That's the kind of an interesting point, too, about being able to promote real-time communication and collaboration throughout the shoot, during real-time throughout the shoot, and then also throughout the entire process. I think that that's sometimes a risk that happens as you to build out either new parts of your workflow or attempt to new content, maybe certain silos start to come up, but being able to really focus on how are you actually able to still promote a realm of communication and collaboration where it makes sense throughout your whole workflow. And if that means trying to figure that out in a remote environment, what are the capabilities that we have today and beyond to be able to facilitate that?

Daniel Jester:
This is a very exciting idea to me, because one of the things that I think would be kind of cool as we're getting ready to stand-up video, is we would like to kind of bring sort of celebrity art directors in for short-term projects. So this would mean that we could engage somebody from anywhere around the world to art direct some social content for us without needing to necessarily bring them to Kalamazoo, which is where my brand is. I don't know. I was saying we weren't in LA or New York or random place.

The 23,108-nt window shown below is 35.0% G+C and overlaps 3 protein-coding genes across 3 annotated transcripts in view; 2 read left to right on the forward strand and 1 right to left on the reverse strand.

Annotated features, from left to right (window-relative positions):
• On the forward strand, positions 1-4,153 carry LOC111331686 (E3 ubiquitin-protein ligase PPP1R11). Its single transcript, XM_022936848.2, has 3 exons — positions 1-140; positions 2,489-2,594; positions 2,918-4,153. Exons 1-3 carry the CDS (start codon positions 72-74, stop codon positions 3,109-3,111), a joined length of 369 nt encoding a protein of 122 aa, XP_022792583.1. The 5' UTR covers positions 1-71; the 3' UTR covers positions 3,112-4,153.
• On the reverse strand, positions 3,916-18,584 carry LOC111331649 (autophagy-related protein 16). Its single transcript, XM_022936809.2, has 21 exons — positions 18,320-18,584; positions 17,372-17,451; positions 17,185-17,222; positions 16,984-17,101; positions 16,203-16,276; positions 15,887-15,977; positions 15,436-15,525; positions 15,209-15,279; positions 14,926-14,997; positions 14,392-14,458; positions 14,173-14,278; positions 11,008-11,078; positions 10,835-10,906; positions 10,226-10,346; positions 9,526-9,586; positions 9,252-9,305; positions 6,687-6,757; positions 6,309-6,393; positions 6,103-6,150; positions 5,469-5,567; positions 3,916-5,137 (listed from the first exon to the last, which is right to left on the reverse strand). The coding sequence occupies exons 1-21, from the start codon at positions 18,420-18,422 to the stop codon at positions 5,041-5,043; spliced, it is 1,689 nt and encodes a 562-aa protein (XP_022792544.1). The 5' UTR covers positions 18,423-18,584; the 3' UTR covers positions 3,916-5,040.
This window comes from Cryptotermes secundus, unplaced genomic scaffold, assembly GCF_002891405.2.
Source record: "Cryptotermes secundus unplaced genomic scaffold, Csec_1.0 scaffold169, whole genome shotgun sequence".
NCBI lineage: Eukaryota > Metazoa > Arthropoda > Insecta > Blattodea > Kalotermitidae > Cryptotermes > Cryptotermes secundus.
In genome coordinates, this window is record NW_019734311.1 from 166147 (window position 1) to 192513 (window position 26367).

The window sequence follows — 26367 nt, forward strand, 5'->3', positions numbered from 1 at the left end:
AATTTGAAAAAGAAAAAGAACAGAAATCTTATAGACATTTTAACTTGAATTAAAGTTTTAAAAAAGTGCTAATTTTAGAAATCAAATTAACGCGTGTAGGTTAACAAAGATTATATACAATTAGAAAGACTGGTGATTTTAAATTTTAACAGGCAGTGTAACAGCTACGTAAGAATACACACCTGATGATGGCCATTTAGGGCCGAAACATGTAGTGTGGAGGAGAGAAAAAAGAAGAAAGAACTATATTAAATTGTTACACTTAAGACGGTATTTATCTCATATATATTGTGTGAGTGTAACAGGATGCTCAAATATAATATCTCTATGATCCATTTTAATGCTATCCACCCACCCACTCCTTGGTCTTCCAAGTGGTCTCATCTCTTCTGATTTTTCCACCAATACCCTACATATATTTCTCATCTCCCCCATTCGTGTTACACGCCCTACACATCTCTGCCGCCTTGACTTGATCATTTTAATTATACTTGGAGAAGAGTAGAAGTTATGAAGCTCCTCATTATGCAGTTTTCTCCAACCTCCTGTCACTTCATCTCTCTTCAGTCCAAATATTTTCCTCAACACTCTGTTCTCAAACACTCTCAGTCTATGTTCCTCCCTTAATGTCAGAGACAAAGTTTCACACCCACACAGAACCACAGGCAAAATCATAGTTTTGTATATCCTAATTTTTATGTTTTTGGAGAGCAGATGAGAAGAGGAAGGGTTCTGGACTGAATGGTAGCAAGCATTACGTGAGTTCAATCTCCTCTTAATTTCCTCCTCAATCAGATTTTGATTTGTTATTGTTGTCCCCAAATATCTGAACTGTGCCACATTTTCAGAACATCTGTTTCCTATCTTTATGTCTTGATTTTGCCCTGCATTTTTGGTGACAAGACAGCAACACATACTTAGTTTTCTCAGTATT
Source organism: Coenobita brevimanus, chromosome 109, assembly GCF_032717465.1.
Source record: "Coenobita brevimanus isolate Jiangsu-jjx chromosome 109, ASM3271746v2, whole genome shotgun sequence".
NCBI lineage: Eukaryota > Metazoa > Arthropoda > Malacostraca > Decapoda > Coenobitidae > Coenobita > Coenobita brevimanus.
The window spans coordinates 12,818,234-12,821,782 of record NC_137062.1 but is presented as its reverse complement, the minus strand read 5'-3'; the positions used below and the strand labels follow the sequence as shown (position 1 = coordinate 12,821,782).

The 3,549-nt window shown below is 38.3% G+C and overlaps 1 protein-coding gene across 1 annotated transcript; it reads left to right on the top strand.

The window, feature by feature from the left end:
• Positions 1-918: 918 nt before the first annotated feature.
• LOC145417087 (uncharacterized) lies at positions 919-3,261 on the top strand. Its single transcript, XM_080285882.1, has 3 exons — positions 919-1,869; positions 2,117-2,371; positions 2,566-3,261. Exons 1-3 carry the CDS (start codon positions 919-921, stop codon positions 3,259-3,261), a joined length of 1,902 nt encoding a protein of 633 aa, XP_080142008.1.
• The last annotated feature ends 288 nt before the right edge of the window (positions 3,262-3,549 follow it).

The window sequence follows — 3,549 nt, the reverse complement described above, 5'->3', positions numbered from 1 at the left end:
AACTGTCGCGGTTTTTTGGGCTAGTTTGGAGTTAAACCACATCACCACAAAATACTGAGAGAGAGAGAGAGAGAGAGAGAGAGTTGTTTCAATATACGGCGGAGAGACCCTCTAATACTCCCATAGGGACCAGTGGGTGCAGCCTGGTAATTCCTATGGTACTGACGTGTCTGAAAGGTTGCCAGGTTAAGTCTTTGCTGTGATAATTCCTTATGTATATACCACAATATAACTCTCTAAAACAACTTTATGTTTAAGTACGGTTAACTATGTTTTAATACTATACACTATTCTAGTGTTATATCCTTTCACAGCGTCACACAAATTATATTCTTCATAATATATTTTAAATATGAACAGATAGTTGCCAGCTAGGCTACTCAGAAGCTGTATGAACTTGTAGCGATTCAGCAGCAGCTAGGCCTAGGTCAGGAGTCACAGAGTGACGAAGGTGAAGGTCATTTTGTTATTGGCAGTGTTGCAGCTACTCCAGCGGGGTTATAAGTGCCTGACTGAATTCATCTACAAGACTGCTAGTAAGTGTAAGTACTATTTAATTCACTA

Daniel Jester:
My point is that since we're building this essentially from the ground up, we could build in the capabilities to allow for much more remote work, which will not only benefit us in the case of an extreme business disruption, but also just expand our capacity to engage talent that we want to use, right?

Daniel Jester: